Note that if you’re the beneficiary of the estate, you are not personally responsible for paying any of the debt or liabilities of the deceased person unless you co-signed the debt or were named in the lawsuit. (You may be called by debt collectors trying to pressure you into paying, but feel free to ignore them.)
During probate, the executor or administrator is responsible for paying any taxes the decedent owed. This includes not only property tax and income tax but also, if applicable, the estate tax (on estates valued at $11.58 million or more, as of 2020) and state inheritance taxes.
The executor must file taxes on behalf of the decedent using the same Form 1040 that the decedent used while alive. The executor must also file income tax for previous years if the decedent failed to do so.
The executor is responsible for paying expenses like homeowners insurance premiums and electricity bills.
The administrator or executor must notify all beneficiaries that they are named in the will. Failure to do so can be grounds for a lawsuit from the beneficiaries to seek damages for assets they would’ve received had they been properly notified.
A last will and testament may also nominate people to become a guardian of the decedent’s minor children or even to take care of pets. The executor must notify these people as well.
After any creditors, liabilities, taxes, and other expenses are paid, the executor or administrator must distribute the remaining assets to the beneficiaries. Specific bequests go to those named to receive them. The value of the remaining estate, which is called the residue, must be divided up among the remaining beneficiaries.
Via the executor, the beneficiaries can decide which types of property are transferred to whom, or if the property should be sold and the value distributed proportionally.
Probate court is where the executor first presents the deceased’s last will and testament for the judge to verify. If there is no will, then the judge will consider the deceased intestate and select an administrator to manage the estate.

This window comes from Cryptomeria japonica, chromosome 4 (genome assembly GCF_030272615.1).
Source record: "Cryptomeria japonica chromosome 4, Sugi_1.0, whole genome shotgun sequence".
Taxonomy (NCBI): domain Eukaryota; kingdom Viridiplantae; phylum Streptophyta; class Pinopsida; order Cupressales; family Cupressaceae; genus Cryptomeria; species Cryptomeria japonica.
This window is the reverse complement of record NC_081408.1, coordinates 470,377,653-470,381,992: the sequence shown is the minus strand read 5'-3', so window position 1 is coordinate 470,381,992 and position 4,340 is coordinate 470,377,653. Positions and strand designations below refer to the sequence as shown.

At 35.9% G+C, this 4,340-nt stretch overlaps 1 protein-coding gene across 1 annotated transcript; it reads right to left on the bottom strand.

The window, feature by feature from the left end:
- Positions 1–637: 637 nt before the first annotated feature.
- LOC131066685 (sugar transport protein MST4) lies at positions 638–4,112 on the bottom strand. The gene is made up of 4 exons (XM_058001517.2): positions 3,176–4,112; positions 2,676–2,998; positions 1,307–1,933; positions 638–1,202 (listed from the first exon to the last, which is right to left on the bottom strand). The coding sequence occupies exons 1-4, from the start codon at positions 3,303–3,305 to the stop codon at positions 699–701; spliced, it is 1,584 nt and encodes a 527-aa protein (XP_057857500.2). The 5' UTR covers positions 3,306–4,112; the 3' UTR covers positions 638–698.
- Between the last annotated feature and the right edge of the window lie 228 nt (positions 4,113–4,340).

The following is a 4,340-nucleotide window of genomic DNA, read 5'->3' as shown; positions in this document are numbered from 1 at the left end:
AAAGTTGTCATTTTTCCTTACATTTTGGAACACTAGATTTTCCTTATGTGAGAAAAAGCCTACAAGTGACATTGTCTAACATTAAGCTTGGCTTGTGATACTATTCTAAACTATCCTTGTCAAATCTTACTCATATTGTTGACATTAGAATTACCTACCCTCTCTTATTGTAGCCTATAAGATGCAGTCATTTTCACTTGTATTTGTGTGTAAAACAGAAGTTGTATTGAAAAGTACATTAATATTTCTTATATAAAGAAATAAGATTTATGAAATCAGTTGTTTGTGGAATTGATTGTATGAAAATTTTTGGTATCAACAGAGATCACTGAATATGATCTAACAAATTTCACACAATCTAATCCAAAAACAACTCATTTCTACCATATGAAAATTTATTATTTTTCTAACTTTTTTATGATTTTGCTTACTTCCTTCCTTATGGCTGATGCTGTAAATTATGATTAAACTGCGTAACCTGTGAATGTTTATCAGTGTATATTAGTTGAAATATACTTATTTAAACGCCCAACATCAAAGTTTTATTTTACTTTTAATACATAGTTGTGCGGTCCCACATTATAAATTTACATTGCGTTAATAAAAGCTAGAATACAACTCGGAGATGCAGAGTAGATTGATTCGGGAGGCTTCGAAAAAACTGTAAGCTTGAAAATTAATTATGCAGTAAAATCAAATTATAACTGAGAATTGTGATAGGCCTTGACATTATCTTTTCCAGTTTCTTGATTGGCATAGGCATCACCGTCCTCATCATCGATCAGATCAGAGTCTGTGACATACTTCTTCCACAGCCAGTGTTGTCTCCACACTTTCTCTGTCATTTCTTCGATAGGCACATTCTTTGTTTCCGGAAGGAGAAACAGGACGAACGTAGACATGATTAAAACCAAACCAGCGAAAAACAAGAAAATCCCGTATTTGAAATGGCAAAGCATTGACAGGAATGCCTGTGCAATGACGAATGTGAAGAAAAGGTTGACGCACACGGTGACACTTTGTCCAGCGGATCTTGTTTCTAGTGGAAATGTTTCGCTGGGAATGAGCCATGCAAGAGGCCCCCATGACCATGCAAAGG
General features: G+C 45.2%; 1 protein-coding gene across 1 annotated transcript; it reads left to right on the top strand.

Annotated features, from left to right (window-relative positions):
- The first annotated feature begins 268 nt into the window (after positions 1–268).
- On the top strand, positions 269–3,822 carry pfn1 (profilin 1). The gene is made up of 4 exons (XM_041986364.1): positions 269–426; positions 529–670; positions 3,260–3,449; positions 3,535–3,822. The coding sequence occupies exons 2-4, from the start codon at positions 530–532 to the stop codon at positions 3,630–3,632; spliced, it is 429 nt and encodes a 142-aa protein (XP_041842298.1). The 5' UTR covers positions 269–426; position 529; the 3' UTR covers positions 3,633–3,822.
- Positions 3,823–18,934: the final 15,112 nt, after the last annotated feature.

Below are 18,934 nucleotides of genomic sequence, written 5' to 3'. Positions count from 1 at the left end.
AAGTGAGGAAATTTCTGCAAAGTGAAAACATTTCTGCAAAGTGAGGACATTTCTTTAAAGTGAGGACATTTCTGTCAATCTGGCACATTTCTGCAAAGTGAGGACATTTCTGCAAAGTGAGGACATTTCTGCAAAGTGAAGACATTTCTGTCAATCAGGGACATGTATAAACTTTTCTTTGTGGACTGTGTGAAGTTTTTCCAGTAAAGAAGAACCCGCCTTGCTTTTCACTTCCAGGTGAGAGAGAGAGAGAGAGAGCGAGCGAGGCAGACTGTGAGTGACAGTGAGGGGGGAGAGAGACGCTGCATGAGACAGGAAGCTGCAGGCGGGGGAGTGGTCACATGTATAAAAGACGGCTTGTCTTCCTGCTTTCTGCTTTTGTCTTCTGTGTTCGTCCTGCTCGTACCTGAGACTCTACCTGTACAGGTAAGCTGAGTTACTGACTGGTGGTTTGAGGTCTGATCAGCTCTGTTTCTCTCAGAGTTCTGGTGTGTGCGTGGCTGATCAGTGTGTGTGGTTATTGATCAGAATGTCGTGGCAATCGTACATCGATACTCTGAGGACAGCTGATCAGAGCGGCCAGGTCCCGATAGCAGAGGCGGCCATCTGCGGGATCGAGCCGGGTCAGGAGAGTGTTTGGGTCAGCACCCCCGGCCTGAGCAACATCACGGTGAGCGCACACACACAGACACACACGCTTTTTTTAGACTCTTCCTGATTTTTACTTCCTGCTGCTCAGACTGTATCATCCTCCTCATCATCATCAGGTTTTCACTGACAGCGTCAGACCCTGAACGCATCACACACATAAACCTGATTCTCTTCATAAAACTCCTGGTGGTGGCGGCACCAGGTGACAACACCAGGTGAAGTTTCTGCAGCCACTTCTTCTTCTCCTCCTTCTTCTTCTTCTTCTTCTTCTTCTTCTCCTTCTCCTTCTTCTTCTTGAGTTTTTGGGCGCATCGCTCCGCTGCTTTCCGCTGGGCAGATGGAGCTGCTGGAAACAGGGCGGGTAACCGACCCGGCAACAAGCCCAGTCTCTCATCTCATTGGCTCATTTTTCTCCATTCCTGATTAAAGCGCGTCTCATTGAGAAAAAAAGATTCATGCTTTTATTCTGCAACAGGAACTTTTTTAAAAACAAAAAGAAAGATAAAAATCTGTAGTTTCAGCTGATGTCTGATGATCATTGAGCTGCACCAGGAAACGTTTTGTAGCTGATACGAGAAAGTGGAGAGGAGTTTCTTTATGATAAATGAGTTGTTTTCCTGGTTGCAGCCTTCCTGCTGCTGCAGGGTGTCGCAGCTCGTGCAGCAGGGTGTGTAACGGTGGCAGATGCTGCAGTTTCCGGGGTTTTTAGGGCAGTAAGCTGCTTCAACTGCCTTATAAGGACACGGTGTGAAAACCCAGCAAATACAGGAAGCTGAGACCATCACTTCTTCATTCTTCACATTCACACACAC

If anyone chooses to contest any part of the probate process, he or she will file the paperwork in a probate court. All contests to probate will be adjudicated in probate court. Unlike what you see in pop culture, probate court is generally pretty boring.
Most counties have their own court dedicated to probate, guardianships, and other estate matters. Your state should have a government website indicating where the court is located.
It’s possible that probate won’t cost your loved ones anything, especially if you had a small estate and an ironclad will. A good will can save your loved ones thousands of dollars in costs, including attorney’s fees and filing fees.
However, in many cases, you can expect to pay many different costs and fees associated with probate. These costs vary by state and are spelled out in your state’s probate code.
These costs are paid to the executor for performing his or her duties. They may be outlined in the will, but your state may define a minimum amount the executor can collect.
For example, in California, the executor is entitled to receive a percentage of the estate as compensation, starting at 4% of the first $100,000, 3% of the next $100,000, 2% of the next $800,000, 1% of the next $9 million, and so on. Court-appointed administrators must also be paid a fee.
Unless your estate is valued below a certain amount, your executor will need to file probate with the county clerk. Every state sets its own filing fee, and some counties may add additional administrative fees.
Many states don’t allow attorneys to collect fees until after probate has ended. Some states allow attorneys to claim a percentage of the total estate value for their fees, but other attorneys charge an hourly rate.
Also called “fiduciary bonds” or “estate bonds,” probate bonds are insurance for the value of your estate. As with insurance, you pay a small fee – usually a percentage of the total bond amount – and get a large amount of coverage in case something terrible happens.
In the case of an estate bond, you’re insuring your assets against malicious actions of your estate’s executor or administrator, including fraud or theft.
Many states require your executor to purchase a probate bond unless the will specifically waives this requirement. The executor must purchase from a private bond company using the estate assets.